Got there before you! It's at your cost though: I was going to promote your Work Ethic diary, but this one is too good to miss!

We're still trying to work out how many stories we can do a day without swamping the front page completely.

by Colman (colman at eurotrib.com) on Tue Jul 5th, 2005 at 06:25:36 AM EST
[ Parent ]
This is an awesome article, so you have no argument from me!!

"Once in awhile we get shown the light, in the strangest of places, if we look at it right" - Hunter/Garcia
by whataboutbob on Tue Jul 5th, 2005 at 08:04:58 AM EST
[ Parent ]
Where was the diary butchered? Everything that I wrote is in the extended entry, and thanks for streamlining the preview part!
by TGeraghty on Tue Jul 5th, 2005 at 06:29:12 AM EST
Seriously, thanks very much for that. I've wanted to put that story together, but I simply don't have the time to do it.
by Colman (colman at eurotrib.com) on Tue Jul 5th, 2005 at 06:33:46 AM EST
[ Parent ]
I'm not sure I agree about increased labor supply and deregulation; but definitely on the rest.

BTW, what's up with the two Ireland columns in the graphs? If I decrypted it correctly, it's a GNP/GDP thing - I don't have the stomach now to read the FlatMan, but does he even make a notice of this circumstance?

*Lunatic*, n.
One whose delusions are out of fashion.

by DoDo on Tue Jul 5th, 2005 at 06:35:13 AM EST
They definitely both happened. I'm from just before the peak in births, and there has been both significant immigration and returning emigrants.

Deregulation and promotion of competition has also taken place, and there has been a big clamp down on company and tax law, which is also important. You can afford to reduce taxes if everyone is paying their share.

by Colman (colman at eurotrib.com) on Tue Jul 5th, 2005 at 06:39:45 AM EST
[ Parent ]
I didn't mean they didn't happen, I meant to express scepticism that they really were factors.

*Lunatic*, n.
One whose delusions are out of fashion.
by DoDo on Tue Jul 5th, 2005 at 07:13:25 AM EST
[ Parent ]
Essentially, GDP is the value of all the final goods and services produced in Ireland, while GNP is the portion of income that those who live in Ireland get to keep.

For most countries, there is little difference between the two, but for small open economies like Ireland, in which a substantial fraction of the production capacity is foreign-owned, some of the income that that capacity generates leaves the country, and so there can be a larger difference between GNP and GDP.

In Ireland's case, I believe GDP is something like 10% to 15% higher than GNP.

by TGeraghty on Tue Jul 5th, 2005 at 02:13:25 PM EST
[ Parent ]
What's the effect (not mentioned here or on Colman's earlier post, but mentioned by a commenter on Henry Farrell's post at Crooked Timber) of the property boom?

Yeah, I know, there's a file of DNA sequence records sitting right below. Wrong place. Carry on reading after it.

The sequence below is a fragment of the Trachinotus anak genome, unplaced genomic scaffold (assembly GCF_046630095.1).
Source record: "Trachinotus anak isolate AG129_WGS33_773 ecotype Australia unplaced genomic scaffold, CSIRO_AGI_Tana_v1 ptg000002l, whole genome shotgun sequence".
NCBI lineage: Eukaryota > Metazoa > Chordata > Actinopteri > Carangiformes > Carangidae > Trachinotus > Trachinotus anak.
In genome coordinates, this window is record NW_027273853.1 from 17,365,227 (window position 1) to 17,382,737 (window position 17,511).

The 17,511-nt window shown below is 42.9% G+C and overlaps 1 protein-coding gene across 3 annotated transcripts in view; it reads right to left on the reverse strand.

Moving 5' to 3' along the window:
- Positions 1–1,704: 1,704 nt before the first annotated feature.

Is it what FriedPotatoes' "Anglo-Irish" model boils down to? (Sorry for that fried and boiled, but having actually read FriedBollocks, my metaphors are screwed for the week).

A shared bubble?

by afew (afew(a in a circle)eurotrib_dot_com) on Tue Jul 5th, 2005 at 07:27:56 AM EST
Well, I'd argue that a good portion of the property boom here is demand driven. 60,000 or so people left school every year between (very roughly) 1985 and 1995. They all want houses, and they now have the money to buy them. Houses aren't being built fast enough and old people aren't dying fast enough, so the price rises rapidly.

Prices will level out, and maybe drop a bit, when supply catches up with demand.

by Colman (colman at eurotrib.com) on Tue Jul 5th, 2005 at 07:38:06 AM EST
[ Parent ]
OK, but what effect does the property boom have on the overall economy?
by afew (afew(a in a circle)eurotrib_dot_com) on Tue Jul 5th, 2005 at 07:50:41 AM EST
[ Parent ]
Contributes lots of economic activity: building, selling, lending, furnishing etc.

There is some leveraging of equity, but I don't get the impression that its reaching very dangerous levels. Personal indebtedness is rather lower here than in the UK or US as far as I recall.

by Colman (colman at eurotrib.com) on Tue Jul 5th, 2005 at 08:07:35 AM EST
[ Parent ]
I think this is an interesting question, because if you remember, about 5 years ago everybody was talking about the "Dutch Miracle" and its challenge to the moribund economies of France and Germany.

Like the Irish story, the Dutch story was partly a combination of market-friendly reforms (of the labor market mostly) and social partnership to moderate wage demands.

But the Dutch boom, as Jerome has indicated elsewhere, was also driven by a property bubble, which has now burst, leading to an economic downturn, and people don't talk about the "Dutch miracle" so much anymore.

I wonder if something similar may be happening in Ireland. As the table indicates, its property market has been pretty frothy over the last decade or so:

by TGeraghty on Tue Jul 5th, 2005 at 02:20:09 PM EST
[ Parent ]
I find myself feeling increasingly pissed off at what I see is an attack on the European way of life, by the likes of Fried-man and his American hitman cohorts. Europe has absolutely nothing to be defensive about, and everything to be proud about, in what I see as a very interesting and important economic and social laboratory, where each country here is trying out new ways to have a healthy balance between good business and a good social climate. I can't help but see any American complaints about the European system as just another attempt at their trying to dominate the world with their system. Screw that...you don't want their problems.

"Once in awhile we get shown the light, in the strangest of places, if we look at it right" - Hunter/Garcia
by whataboutbob on Tue Jul 5th, 2005 at 08:03:47 AM EST
I agree that this was a valuable post, and I also agree with most of the comments. Being of (very) Irish descent I am very happy to see this success story after centuries in which Ireland's chief export was it's poor and their cheap labor. I am also wondering if the role of the Church has declined over the last few decades, and if so whether or not this is also a factor in the recent economic dynamism. (Of course, such a decline would be an expected side effect of increased education, even if attachment to Catholicism remained a national trait.) Another factor that has been little mentioned is Ireland's traditional neutrality which ought, I suppose, to minimize the amount of money wasted on the military extravagances. One has the feeling that Ireland shows what can be reasonably expected if a country adopts reasonably good policies and exploits external aid without vicious levels of corruption. But on this latter point I'm sure the "real Irish" are far better able to comment.

Hannah K. O'Luthon
by Hannah K OLuthon on Tue Jul 5th, 2005 at 09:01:41 AM EST
There's about a dozen front-page stories in that lot!

The role of the Church has been massively reduced. Neutrality does help, though I note that the US cost us about 10M last year in landing fees at Shannon, and the vicious levels of corruption have been greatly reduced.

by Colman (colman at eurotrib.com) on Tue Jul 5th, 2005 at 09:49:57 AM EST
[ Parent ]